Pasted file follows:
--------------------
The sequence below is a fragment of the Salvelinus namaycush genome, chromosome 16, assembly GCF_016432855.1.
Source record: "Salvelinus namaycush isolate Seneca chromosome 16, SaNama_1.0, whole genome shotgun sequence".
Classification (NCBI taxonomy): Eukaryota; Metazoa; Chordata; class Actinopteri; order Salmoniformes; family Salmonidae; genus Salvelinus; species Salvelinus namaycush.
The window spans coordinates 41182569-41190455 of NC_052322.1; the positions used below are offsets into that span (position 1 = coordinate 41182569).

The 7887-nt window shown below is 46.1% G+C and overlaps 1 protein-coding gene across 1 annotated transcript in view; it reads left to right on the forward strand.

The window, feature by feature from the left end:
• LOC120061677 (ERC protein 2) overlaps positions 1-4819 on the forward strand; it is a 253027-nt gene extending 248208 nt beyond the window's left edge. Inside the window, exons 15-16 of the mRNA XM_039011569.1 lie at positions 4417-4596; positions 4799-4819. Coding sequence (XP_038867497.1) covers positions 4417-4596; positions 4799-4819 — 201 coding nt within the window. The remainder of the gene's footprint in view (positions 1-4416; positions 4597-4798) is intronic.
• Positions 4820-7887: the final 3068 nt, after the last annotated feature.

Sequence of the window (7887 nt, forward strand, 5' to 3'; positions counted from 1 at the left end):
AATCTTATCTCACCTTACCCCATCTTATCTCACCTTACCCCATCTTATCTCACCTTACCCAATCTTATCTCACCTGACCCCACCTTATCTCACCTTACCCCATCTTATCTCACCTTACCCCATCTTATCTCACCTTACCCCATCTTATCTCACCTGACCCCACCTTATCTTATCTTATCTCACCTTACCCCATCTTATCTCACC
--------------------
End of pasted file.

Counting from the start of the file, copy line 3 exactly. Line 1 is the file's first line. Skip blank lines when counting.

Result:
Classification (NCBI taxonomy): Eukaryota; Metazoa; Chordata; class Actinopteri; order Salmoniformes; family Salmonidae; genus Salvelinus; species Salvelinus namaycush.